by Richard Kestenbaum
In the month of April 2017, subscription company websites had about 37 million visitors. Since 2014, that number has grown by over 800%.
What are subscription businesses, who are these companies and why are they so popular?
A subscription business is a company that sends you a package, usually once a month, of items they've picked out for you. The subscription companies in the chart below from Hitwise got more visitors than any others in the month of April this year:
If you're not familiar with them, Ipsy and Birchbox sell beauty products for women, Blue Apron and Home Chef deliver a box of ingredients for a complete meal that you cook at home, Dollar Shave Club sells men's shaving products, Stitch Fix sells fashion. Success in subscription does not depend on what's being sold, it's a new way of selling products regardless of the product category.
The chart below shows the subscription website categories with the most visits in the month of April 2017. These are not new types of products, they’re categories that consumers already know. Subscription companies don’t create new types of products, they are a new way to sell existing types of products. Subscriptions don't change what consumers want, subscriptions get consumers to look at existing products in a new way.
Why Is This Happening?
With all the changes happening at retail, it is tempting to say that it’s because of technology. And it’s true that subscription businesses have adapted to mobile far faster and ahead of other retailers and that facilitates the growth of the subscription industry. Adam Goldenberg, CEO of TechStyle told me, "the last billion-dollar fashion brand to be created was Lululemon in 1999, before social media and before the smartphone. We said there has to be a better way to create and launch digitally first, as opposed to the way it was done in retail previously. We've reimagined many parts of the fashion business and the fashion industry."
But technology is not the underlying reason why subscription businesses are growing, technology is a catalyst. The use of technology in the explosion of subscription businesses is only a reflection of demographics of the customer base it's attracting.
There are about 5.7 million subscription box shoppers in the US today according to Hitwise. They overindex for:
Household income exceeding $100 thousand
Children ages 3-5 in the household
That's not to say that all or even most subscription customers fit the above demographics but it does mean that people who fit those demographics are much more likely to be subscription customers.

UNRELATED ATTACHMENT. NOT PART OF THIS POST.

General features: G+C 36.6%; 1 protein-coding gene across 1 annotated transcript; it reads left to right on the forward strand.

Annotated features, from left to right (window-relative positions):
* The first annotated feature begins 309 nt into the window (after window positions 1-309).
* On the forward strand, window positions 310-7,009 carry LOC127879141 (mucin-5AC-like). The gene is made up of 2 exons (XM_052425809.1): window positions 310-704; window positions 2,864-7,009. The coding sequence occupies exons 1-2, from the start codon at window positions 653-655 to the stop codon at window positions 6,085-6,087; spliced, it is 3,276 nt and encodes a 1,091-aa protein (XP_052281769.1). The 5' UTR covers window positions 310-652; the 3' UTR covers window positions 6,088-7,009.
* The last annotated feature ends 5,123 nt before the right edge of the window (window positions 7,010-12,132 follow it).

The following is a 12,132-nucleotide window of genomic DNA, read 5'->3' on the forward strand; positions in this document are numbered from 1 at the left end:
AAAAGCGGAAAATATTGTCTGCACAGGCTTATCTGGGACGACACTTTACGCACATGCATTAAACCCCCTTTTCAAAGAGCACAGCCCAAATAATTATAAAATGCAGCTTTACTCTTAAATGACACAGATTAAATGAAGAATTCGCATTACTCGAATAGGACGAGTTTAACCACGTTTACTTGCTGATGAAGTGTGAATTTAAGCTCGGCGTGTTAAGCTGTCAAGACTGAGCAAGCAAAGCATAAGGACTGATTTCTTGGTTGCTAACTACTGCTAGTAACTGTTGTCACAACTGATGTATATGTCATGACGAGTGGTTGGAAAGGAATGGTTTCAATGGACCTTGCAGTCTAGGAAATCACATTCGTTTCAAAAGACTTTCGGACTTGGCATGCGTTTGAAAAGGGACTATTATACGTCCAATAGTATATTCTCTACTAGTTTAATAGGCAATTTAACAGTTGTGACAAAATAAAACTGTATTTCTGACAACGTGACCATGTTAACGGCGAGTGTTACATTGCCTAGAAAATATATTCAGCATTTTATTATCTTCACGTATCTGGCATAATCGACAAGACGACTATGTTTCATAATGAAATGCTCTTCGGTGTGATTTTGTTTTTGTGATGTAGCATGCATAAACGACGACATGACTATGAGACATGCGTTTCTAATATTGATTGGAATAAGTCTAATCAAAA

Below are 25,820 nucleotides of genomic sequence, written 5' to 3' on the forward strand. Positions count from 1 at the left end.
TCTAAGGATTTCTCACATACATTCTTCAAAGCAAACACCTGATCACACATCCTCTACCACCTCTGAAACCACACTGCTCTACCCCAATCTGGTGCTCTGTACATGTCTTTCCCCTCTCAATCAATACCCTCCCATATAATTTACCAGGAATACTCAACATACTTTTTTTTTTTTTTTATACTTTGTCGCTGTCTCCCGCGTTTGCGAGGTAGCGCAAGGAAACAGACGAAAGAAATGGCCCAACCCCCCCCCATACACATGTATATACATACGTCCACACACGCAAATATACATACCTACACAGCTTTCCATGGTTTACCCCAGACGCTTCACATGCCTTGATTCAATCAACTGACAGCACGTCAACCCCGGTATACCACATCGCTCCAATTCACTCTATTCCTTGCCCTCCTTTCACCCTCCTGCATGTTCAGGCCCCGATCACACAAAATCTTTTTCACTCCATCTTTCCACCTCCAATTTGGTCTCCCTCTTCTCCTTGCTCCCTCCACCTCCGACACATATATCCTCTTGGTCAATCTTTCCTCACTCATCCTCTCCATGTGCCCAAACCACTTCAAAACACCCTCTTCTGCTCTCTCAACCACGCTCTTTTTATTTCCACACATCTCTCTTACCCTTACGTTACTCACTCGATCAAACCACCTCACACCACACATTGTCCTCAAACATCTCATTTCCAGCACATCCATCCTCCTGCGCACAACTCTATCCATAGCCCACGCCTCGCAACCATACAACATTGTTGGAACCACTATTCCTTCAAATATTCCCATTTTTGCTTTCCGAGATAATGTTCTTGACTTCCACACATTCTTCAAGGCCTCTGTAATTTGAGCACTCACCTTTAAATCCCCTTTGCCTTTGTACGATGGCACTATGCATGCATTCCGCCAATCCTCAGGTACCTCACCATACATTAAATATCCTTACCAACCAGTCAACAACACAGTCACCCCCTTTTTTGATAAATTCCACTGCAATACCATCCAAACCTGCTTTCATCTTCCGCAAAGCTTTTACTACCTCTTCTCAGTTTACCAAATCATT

The most important reason for subscription companies' growth is that retail tastes have changed. It's not enough anymore just to give consumers what they're looking for, if they know what they want they can get it with a click any time. To get a consumer excited, you have to offer something they're not expecting and subscriptions are an ideal instrument for surprise.
Nadia Boujarwah, Co-Founder of subscription company Dia & Co., told me a subscription company has to remember that it's not just about numbers and data. "Sometimes what gets lost in personalization is the person," she says. "To succeed long term, you must remember your customers are humans, driven by deep needs and desires. While data is critical, it's most important that our work is rooted in the psychographics of our customer and the emotional arc of her experience. Ultimately, the most powerful customer experiences are rarely functional. The products we love most are those that have a real emotional benefit we come to depend on."
To find out what will work for customers, you have to know what they want and technology helps do that. John Fetto of Hitwise, who presented at the recent Subscription Summit in Austin says, "Personalization is key. Don't be afraid to ask for information from your consumer to help you deliver a more curated experience." To be successful in a curated product business, you have to do something retailers have struggled to do for a long time — ask consumers what they want, listen to the answer and act on it. Consumers will give up personal information if they think they'll get a better experience for it. Successful subscription boxes are adapting and personalizing their boxes to each individual consumer. It's an example of what internet retail has been talking about for a long time: mass customization. If a company can make a subscription box with pleasant surprises, they will continue to sell through as long as the customer maintains an interest in discovering new products. Once that phase ends, the subscription company needs a non-subscription business plan to give consumers while they want until they get back into discovery mode again.